Love for Moguls was a rose. Love for Mowglis, like us, is a poppy. A love smuggled across borders authorities tried stopping. First brown people we dated, self-hatred almost stopped it. Maybe it’s the thorns that I love, the cuts toughen the skin — I need to struggles to win so it’s the war that I love. Maybe I’m fucked up but isn’t that what we are? We weren’t born to be loved. They kicked puddles at us, made rubble of us and said we’re too dirty to love and we ain’t worthy to love. That’s why I’m built to prove myself. Your acceptance isn’t helping, Love will make me lose myself.
Mogul Mowgli, 2020
Mogul Mowgli — one of the films on this year’s virtual European Film Festival lineup— is the debut narrative feature from award-winning documentary filmmaker Bassam Tariq. The movie follows the story of British born rapper; Zaheer nicknamed Zed growing up, who is played by actor Riz Ahmed. Zed, who is on the cusp of his first world tour is struck down by an illness that forces him to face and reconcile with his past, his family and the uncertainty of his legacy. Now, while that synopsis may seem simple and tidy enough — the narrative, experiential, affective and H/historical substance and matter of Mogul Mowgli is far more complicated and multifaceted for neat untanglings. Much like the Asian-American comedy drama film written and directed by Lulu Wan — The Farewell — films such as Mogul Mowgli and the creatives behind their imaginings are doing the work of speaking back to the complicated, undoing life experiences; both inherited and present, of people, families, communities and nations who have come into violent contact with white supremacy and colonisation.
“Mogul Mowgli grew out of conversations Bassam and I had over a few years, about coming from a certain background economically and culturally and now earning our livings as artists,” explains Ahmed. That shared background, however, is not just one of being Pakistani and Islam. It is growing up in the west as part of a minoritised community — Ahmed on the streets of London, Tariq in Queens, New York. Both knowing what it is like to dream of artistic endeavour, “while also being conscious of your family history and the outlook of some of your parents, cousins, and siblings not being aligned with your your artistic aspirations”. “Mogul Mowgli is not so much about the culture, it’s about family,” adds Ahmed. Yes, while the film is about the tensions, inherited traumas and complexities of a family, we also know that the family unit became an extension of nation state ideologies through empire and conquest — the private is always political. What is beautiful about locating Mogul Mowgli’s narrative in the intimate space of the family structure, is that it allows room for the nuances and contradictions of a lived human experience. “The film is not about cultural dichotomies, it’s more about legacy and inheritance,” explains Ahmed.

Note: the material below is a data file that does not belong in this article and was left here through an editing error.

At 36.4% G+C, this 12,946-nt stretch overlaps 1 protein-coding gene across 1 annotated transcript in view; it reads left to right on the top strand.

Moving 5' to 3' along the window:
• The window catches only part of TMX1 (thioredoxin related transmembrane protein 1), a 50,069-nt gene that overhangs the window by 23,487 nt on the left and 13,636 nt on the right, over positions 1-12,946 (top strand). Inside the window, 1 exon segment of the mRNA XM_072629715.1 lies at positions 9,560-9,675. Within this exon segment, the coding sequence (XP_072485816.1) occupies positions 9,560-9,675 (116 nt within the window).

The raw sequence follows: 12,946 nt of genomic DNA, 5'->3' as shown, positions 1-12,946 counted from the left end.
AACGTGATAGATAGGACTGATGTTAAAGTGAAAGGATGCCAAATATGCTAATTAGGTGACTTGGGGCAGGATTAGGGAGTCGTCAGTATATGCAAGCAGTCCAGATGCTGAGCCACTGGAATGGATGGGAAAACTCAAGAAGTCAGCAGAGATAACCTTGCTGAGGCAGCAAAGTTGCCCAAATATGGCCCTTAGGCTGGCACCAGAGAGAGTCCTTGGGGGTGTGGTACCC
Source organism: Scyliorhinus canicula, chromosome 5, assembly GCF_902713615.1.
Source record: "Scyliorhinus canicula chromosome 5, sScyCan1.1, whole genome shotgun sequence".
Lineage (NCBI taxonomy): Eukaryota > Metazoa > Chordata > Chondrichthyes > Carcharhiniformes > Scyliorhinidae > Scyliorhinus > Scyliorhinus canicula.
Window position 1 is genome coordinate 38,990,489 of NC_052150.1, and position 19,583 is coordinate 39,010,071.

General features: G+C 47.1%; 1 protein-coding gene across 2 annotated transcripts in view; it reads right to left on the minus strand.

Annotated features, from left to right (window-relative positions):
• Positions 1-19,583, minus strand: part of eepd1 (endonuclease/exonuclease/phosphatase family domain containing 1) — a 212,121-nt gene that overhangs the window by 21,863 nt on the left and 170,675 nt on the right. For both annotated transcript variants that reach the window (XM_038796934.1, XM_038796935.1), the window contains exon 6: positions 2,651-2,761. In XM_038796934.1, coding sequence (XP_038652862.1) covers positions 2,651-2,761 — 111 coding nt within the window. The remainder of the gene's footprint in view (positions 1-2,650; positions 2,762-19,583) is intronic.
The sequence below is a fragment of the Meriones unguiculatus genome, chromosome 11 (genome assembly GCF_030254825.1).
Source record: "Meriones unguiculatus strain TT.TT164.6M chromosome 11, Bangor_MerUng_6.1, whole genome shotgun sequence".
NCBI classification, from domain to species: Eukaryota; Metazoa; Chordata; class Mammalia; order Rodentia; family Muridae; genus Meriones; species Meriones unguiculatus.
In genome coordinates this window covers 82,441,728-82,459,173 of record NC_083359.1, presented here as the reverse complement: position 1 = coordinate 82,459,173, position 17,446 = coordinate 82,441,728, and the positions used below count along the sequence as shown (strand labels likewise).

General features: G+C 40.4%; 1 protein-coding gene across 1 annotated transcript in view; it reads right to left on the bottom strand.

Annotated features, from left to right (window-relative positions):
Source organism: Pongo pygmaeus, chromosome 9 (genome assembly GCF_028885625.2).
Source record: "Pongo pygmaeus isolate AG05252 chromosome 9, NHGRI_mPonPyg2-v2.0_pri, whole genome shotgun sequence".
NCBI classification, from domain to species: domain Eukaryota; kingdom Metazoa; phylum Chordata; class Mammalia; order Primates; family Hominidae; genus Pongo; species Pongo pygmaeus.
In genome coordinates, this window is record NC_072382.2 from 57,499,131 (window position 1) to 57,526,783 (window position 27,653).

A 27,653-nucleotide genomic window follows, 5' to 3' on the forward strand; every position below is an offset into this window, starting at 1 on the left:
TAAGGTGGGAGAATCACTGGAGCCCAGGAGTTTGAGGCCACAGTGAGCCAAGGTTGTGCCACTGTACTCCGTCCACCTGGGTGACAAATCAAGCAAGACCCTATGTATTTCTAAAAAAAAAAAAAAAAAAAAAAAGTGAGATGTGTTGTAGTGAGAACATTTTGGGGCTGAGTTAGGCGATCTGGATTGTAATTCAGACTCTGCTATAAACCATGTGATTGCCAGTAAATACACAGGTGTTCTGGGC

Zed wants to leave behind an artistic legacy, but he can’t do that until he learns what he himself has inherited – both the trauma, and the gifts that make up who he is. He needs to understand the complex value of legacy, before he can leave a meaningful one behind himself. He thinks he’s an individual, but he learns that our contribution is made by recognising we are part of a larger whole. The exuberance of youth and the excitement of performing has Zed believing that he is on the right path even when those closest to him question his decisions. Zed’s chasing all these mirages out there in the world but what he’s looking for is inside him. It’s part of his DNA, his childhood and memory. It’s a journey within. And that’s reflected very much in the style of the film, this is not trying to be a straight film.
As the film progresses we see Zaheer’s internal existential turmoil manifest itself physically taking a huge toll on his body in the form of an autoimmune condition, which “are more prevalent in immigrant and migrant communities” shares Ahmed. “An autoimmune condition is basically when your body doesn’t recognise itself. So it’s really about that identity crisis playing out on a molecular level. If I can’t find the answer to who I am out there in the world, my body’s going to start attacking itself”. Interestingly, the material fleshing of Zed’s inner turmoil takes the form of Toba Tek Singh on screen — symbolically ushering the History of British colonialism into the movie’s narrative fold. Toba Tek Singh, is a short story written by Saadat Hasan Manto and published in 1955. It follows patients of a Lahore asylum, some of whom are to be transferred to India following the 1947 Partition. The story is a powerful satire on the relationship between India and Pakistan, however, it’s important to note that the nature of the relationship itself was a wound of colonial violence — dizzyingly captured in one of the scenes where Zed is being addressed by his hallucination, “They drew a line in the sand, India and Pakistan, East and West, us and them. I was born from this rupture and I am the sickness from this separation. I am Toba Tek Singh!”.
Watch the full film here.